It is important to keep in mind the difference between DBMS and RDBMS. DBMS is a general term for different types of database management technologies that have been developed over the last 50 years. In the 1970’s, a relational database management system (RDBMS) was born and quickly became the dominant technology in the field. The most important factor in RDBMS is its row-based table structure that can connect related data elements, which is achieved via database normalization. Since 2000s, non-relational or no-SQL databases like MongoDB started gaining popularity but relational databases are still important for storing structured data.
Some vendors that work within this discipline include:
|Oracle Enterprise Manager||1977||Public||-Self management capabilities built into database kernel
-For Linux, Windows, Solaris, IBM AIX, UP-UX
|IBM DB2||1983||Public||-For Linux, Unix, and Windows
|MongoDB||2007||Public||-Works with AWS, Azure, and Google Cloud
-Several versions: Enterprise Advanced, Stitch, Atlas, Cloud Manager
Reference and Master Data Management
Reference data is a subset of master data that can be used for classification throughout an organization. Some of the most common reference data include postal codes, currency, codes, and other classifications – but it can also be ‘agreed upon’ data within an organization. Managing this type of data is important as it often serves as reference for a number of systems.
There are a number of tools available to assist with reference data management, here are a few:
|ASG metaRDM||1986||Private||-Focus on compliance support|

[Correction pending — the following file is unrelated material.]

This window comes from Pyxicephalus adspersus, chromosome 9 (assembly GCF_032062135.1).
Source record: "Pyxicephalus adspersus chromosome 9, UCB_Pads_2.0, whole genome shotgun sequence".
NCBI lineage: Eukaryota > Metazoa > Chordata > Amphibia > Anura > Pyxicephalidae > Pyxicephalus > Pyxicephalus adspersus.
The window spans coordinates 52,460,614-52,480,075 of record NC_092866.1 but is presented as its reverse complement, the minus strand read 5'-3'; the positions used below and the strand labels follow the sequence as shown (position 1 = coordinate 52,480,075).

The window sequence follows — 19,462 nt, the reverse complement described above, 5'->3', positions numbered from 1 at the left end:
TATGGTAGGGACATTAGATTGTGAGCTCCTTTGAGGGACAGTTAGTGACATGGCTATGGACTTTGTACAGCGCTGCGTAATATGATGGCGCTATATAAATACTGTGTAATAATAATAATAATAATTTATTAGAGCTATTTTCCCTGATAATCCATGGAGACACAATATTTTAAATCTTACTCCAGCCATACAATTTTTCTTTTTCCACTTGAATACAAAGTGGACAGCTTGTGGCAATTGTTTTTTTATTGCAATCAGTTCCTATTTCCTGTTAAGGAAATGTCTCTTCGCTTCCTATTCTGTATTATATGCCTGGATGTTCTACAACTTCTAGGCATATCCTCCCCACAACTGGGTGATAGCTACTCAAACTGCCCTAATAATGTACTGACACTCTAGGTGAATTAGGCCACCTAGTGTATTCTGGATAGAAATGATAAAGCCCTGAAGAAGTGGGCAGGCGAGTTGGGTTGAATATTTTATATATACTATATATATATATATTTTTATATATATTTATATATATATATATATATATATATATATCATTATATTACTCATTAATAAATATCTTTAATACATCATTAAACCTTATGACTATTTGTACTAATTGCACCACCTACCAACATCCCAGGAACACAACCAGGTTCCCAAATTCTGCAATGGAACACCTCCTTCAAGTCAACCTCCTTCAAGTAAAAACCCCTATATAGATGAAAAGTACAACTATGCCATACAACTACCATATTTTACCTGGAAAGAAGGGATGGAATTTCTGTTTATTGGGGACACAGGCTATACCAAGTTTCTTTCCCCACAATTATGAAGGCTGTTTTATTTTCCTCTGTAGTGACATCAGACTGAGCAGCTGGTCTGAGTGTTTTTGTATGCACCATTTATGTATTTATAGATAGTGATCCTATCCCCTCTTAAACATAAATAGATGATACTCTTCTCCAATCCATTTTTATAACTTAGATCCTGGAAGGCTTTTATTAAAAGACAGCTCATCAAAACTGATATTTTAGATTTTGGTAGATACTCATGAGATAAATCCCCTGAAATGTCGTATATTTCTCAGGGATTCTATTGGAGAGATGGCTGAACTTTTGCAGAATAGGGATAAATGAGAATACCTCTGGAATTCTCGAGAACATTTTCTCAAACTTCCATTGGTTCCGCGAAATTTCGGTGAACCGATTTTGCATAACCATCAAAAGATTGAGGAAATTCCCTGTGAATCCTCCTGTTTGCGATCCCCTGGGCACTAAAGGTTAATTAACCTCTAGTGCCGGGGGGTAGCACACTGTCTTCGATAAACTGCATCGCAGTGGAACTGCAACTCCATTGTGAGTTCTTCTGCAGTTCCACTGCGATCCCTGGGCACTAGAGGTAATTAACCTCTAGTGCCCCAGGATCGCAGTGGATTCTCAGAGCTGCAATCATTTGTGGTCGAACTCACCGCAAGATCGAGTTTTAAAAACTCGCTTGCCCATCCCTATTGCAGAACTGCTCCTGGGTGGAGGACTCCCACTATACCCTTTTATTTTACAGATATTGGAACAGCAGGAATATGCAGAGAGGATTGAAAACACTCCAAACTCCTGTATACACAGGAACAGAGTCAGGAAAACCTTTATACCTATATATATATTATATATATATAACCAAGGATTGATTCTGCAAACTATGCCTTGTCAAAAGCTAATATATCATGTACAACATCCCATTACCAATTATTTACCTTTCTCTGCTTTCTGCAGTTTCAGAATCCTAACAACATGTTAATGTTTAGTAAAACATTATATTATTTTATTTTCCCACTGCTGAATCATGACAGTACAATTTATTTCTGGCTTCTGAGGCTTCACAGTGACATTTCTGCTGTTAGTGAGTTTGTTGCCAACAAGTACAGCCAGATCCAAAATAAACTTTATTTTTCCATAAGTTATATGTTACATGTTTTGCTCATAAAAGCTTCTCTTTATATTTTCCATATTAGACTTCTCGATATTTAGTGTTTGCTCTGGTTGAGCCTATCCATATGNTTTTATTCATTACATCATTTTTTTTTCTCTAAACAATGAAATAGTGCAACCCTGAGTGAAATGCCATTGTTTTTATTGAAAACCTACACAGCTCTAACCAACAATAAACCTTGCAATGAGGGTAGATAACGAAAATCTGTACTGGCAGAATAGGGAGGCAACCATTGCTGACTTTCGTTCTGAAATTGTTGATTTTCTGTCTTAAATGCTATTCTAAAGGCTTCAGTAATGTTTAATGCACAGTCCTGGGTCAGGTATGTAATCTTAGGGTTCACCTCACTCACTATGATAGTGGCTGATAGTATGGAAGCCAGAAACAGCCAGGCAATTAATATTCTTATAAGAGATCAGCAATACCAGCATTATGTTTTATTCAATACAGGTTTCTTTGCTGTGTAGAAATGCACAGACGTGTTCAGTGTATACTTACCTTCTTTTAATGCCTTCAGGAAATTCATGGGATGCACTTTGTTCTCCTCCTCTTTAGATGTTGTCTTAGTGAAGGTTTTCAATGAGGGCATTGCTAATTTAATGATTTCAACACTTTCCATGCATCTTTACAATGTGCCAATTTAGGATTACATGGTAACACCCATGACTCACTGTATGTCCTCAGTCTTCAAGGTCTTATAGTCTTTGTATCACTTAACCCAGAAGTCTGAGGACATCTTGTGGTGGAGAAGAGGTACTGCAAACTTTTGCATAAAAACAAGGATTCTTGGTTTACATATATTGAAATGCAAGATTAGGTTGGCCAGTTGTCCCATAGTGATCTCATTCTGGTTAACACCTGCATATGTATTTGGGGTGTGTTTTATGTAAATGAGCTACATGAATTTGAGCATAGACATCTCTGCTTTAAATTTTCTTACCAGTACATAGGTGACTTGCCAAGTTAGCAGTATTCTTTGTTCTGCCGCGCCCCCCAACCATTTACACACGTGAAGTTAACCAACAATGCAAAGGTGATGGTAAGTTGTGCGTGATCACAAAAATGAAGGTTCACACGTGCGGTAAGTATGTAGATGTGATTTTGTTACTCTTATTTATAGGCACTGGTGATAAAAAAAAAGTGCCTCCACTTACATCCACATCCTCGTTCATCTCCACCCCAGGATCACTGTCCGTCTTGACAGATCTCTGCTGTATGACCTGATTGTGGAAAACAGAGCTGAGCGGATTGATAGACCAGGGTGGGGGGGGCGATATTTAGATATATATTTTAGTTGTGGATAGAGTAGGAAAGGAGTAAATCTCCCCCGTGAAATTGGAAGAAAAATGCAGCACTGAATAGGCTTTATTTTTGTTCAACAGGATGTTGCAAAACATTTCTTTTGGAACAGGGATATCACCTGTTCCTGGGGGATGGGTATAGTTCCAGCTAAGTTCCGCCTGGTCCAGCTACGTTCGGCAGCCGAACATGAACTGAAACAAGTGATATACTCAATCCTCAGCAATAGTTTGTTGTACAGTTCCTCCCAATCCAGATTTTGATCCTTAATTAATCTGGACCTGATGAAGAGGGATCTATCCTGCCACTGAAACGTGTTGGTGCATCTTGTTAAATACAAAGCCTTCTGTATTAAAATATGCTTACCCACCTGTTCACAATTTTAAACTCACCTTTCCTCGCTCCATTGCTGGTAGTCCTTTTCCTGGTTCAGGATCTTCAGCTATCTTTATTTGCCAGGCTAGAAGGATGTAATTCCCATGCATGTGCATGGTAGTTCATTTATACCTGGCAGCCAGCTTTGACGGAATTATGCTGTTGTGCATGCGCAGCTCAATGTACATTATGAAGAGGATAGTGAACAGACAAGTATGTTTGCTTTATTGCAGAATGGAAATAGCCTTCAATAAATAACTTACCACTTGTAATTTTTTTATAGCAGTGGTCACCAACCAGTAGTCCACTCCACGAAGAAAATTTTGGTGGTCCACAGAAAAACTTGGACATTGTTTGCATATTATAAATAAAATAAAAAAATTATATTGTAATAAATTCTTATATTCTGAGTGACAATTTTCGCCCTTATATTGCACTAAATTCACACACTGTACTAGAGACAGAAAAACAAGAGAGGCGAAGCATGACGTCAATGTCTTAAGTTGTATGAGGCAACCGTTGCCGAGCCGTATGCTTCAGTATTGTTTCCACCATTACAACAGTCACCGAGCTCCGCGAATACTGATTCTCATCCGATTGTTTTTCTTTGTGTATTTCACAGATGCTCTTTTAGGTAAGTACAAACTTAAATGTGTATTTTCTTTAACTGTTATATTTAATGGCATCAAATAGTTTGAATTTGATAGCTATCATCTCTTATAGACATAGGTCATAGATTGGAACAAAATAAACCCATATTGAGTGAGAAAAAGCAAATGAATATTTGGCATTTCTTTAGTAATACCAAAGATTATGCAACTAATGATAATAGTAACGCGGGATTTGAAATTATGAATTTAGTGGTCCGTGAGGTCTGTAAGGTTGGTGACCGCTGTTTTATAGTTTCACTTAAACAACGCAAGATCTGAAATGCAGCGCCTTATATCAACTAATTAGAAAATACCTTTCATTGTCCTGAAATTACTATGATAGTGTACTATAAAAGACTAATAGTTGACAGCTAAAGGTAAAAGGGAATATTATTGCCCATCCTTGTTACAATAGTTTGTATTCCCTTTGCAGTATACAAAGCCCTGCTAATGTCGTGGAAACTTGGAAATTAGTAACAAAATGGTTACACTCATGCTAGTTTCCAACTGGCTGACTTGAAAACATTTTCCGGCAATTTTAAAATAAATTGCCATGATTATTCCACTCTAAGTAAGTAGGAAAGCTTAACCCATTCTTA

|Collibra Reference Data Accelerator||2008||Private||-Easy deployment and implementation|
|Informatica Cloud - MDM Reference 360||1993||Public||-Utilizes INFA Cloud MDM foundation|
|Kalido by Magnitude Reference Data Management||2014||Private||-Embedded workflow engine for stewardship and governance|
Master Data Management (MDM) is a comprehensive method for defining and managing the essential data of an organization in order to provide a point of reference. Software for this field supports the identification, linking, and synchronization of customer information across disparate data sources. This information is used in support of a number of initiatives related to data stewardship and governance.
Some popular MDM tools and vendors include:
|Orchestra Networks EBX||2000||Private||-Includes functionality for master, meta, and reference data|
|Dell Boomi||1984||Public||-Features such as ‘Boomi Suggest’ and ‘Boomi Assure’ to help with development and testing|
|Stibo Systems||1976||Private||-Emphasis on multidomain MDM|
|Profisee||2007||Private||-Solutions built by industry|
Document, Record, Content Management
Enterprise content management, sometimes called document management, is the process of storing, managing, and monitoring documents from daily business activities.
Some general functionalities that any solution should include are:
- Document scanner for making digital copies of paper texts
- Optical character recognition (OCK) to convert scanned documents
- User based access
- Document assembly to create using a cabinet-and-folder structure
- PDF converter
- Document storage and backup
- Integration options
- Collaboration tools and version control
|Alfresco||2005||Private||-Range of workflow and collaboration options|
|Dokmee/Office Gemini||2006||Private||-A lower cost option than some|
|eFileCabinet||2001||Private||-A strong option for remote teams|
Metadata management is the administration of data describing other data. It also entails processes for ensuring that data can be integrated and utilized throughout the organization. It is important for maintaining the consistency of definitions, clarity of relationships, and data lineage.
Some common tasks associated with metadata management that should be fulfilled with any software or tool include:
- Metadata repositories for documentation and management and to perform analysis